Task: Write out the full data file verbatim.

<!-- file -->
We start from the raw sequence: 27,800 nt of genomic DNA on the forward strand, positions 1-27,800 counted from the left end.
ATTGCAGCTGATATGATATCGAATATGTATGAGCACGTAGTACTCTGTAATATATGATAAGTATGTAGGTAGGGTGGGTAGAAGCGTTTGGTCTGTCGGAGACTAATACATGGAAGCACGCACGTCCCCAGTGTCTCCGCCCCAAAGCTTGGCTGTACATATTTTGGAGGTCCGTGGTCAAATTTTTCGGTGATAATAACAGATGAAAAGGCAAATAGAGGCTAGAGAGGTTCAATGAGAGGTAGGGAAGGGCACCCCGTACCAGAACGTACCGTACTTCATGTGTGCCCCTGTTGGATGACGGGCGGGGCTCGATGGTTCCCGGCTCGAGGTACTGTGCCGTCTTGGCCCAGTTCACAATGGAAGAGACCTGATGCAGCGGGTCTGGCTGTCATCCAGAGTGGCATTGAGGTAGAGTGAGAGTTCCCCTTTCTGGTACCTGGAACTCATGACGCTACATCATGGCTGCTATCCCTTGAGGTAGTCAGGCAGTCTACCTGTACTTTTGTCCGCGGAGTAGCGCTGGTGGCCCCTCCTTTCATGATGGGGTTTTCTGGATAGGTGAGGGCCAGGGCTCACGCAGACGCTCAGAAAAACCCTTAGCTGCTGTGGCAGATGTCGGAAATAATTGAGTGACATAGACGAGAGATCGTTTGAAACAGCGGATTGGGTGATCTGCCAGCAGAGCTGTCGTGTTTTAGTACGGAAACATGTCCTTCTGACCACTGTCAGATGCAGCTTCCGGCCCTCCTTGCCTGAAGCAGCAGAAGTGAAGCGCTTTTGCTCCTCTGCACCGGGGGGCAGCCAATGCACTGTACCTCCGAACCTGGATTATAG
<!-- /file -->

We start from the raw sequence: 27,800 nt of genomic DNA on the forward strand, positions 1-27,800 counted from the left end.
ATTGCAGCTGATATGATATCGAATATGTATGAGCACGTAGTACTCTGTAATATATGATAAGTATGTAGGTAGGGTGGGTAGAAGCGTTTGGTCTGTCGGAGACTAATACATGGAAGCACGCACGTCCCCAGTGTCTCCGCCCCAAAGCTTGGCTGTACATATTTTGGAGGTCCGTGGTCAAATTTTTCGGTGATAATAACAGATGAAAAGGCAAATAGAGGCTAGAGAGGTTCAATGAGAGGTAGGGAAGGGCACCCCGTACCAGAACGTACCGTACTTCATGTGTGCCCCTGTTGGATGACGGGCGGGGCTCGATGGTTCCCGGCTCGAGGTACTGTGCCGTCTTGGCCCAGTTCACAATGGAAGAGACCTGATGCAGCGGGTCTGGCTGTCATCCAGAGTGGCATTGAGGTAGAGTGAGAGTTCCCCTTTCTGGTACCTGGAACTCATGACGCTACATCATGGCTGCTATCCCTTGAGGTAGTCAGGCAGTCTACCTGTACTTTTGTCCGCGGAGTAGCGCTGGTGGCCCCTCCTTTCATGATGGGGTTTTCTGGATAGGTGAGGGCCAGGGCTCACGCAGACGCTCAGAAAAACCCTTAGCTGCTGTGGCAGATGTCGGAAATAATTGAGTGACATAGACGAGAGATCGTTTGAAACAGCGGATTGGGTGATCTGCCAGCAGAGCTGTCGTGTTTTAGTACGGAAACATGTCCTTCTGACCACTGTCAGATGCAGCTTCCGGCCCTCCTTGCCTGAAGCAGCAGAAGTGAAGCGCTTTTGCTCCTCTGCACCGGGGGGCAGCCAATGCACTGTACCTCCGAACCTGGATTATAG